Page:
In accordance with one implementation consistent with the principles of the invention and further described below, a method may include providing a client device with a persistent wireless network browser toolbar. The persistent wireless network browser toolbar may be provided with a login status indicator, a logout option, and a wireless network signal strength indicator.

In another implementation consistent with the principles of the invention and further described below, a system may include an access point for providing access to a wireless network in a predetermined geographical area. A client device may be operatively connected to the access point via the wireless network. The client device may include a persistent wireless network browser toolbar. The persistent wireless network browser toolbar may include a login status indicator, a logout option, a wireless network signal strength indicator, and a hotspot search tool.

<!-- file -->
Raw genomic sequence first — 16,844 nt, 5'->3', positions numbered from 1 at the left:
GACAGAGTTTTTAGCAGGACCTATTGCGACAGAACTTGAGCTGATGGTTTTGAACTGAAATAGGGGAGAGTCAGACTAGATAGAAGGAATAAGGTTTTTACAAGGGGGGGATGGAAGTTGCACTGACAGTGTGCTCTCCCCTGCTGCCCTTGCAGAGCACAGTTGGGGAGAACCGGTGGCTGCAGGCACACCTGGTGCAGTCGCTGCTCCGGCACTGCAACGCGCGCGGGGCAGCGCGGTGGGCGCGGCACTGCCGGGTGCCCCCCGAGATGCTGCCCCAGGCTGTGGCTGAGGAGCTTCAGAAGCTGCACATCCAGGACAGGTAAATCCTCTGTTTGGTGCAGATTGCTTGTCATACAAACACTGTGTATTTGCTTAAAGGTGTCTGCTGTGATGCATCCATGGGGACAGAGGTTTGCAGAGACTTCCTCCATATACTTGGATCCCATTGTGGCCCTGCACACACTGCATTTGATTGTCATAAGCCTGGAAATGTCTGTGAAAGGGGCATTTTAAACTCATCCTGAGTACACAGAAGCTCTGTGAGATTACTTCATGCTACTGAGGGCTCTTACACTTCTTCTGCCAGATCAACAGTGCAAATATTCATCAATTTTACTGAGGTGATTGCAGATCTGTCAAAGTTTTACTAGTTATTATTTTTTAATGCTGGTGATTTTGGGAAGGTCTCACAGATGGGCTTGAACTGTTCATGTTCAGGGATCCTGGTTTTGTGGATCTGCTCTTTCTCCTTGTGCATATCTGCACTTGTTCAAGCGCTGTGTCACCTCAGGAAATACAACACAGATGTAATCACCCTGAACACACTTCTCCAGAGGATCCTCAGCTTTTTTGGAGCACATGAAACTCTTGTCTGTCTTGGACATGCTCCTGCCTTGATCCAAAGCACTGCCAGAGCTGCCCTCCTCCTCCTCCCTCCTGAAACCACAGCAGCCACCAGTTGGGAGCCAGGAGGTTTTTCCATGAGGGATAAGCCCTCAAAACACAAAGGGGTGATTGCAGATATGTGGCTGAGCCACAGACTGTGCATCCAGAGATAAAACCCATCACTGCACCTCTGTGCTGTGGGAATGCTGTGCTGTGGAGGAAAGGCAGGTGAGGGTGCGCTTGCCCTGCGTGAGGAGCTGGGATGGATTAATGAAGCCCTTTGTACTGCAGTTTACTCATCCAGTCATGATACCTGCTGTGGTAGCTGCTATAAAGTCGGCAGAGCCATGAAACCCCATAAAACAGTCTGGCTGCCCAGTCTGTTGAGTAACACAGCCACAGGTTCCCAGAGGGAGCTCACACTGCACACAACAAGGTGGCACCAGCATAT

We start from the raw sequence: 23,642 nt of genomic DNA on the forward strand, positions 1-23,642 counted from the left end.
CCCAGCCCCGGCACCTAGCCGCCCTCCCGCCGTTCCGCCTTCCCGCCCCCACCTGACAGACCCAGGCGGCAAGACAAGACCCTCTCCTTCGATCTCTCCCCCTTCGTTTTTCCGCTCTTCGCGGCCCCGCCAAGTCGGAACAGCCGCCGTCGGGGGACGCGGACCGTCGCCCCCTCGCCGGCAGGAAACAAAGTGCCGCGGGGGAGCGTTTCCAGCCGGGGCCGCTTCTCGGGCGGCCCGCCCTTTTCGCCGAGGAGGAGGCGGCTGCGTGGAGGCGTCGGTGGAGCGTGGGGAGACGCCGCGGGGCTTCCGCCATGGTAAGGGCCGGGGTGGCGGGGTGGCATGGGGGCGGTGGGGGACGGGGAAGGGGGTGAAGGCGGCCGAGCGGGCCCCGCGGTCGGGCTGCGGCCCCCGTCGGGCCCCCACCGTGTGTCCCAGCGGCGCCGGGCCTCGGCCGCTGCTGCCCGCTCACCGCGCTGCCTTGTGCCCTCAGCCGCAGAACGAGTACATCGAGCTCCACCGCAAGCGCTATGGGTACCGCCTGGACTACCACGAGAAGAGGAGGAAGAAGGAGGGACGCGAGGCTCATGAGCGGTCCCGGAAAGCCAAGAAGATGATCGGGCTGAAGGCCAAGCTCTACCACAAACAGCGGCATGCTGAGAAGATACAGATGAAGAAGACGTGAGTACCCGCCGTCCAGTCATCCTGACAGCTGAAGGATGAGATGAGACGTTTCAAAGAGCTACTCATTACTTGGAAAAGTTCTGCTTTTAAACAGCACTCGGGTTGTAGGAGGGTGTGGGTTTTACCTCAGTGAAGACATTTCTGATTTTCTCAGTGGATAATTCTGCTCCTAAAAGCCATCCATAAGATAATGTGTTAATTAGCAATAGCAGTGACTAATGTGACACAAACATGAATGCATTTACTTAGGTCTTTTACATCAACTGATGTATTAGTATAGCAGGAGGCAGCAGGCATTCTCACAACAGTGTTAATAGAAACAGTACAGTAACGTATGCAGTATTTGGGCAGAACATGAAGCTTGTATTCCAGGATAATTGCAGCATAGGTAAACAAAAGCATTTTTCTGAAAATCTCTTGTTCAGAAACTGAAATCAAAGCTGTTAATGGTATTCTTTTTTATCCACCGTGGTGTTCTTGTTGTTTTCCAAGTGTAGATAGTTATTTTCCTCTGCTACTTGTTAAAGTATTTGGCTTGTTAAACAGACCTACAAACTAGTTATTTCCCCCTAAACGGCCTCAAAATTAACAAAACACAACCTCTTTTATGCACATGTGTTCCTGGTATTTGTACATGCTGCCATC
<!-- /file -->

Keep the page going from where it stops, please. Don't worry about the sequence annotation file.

The methods and systems described herein may be implemented in systems comprising processors and memory media, with instructions readable by the processor to perform the various methods described herein.

FIGS. 1-4 are exemplary diagrams of systems 100 in which systems and methods consistent with the principles of the invention may be implemented. In FIG. 1, system 100 may include an access point 110 and a client device 140 connected via wireless network 130. A server device 150 may be connected to access point 110 and client device 140 via a network 120. Two client devices 140, one access point 110, and one server device 150 have been illustrated as connected to network 120 in FIG. 1 for simplicity. In practice, there may be more or fewer client devices 140, access points 110 and server devices 150.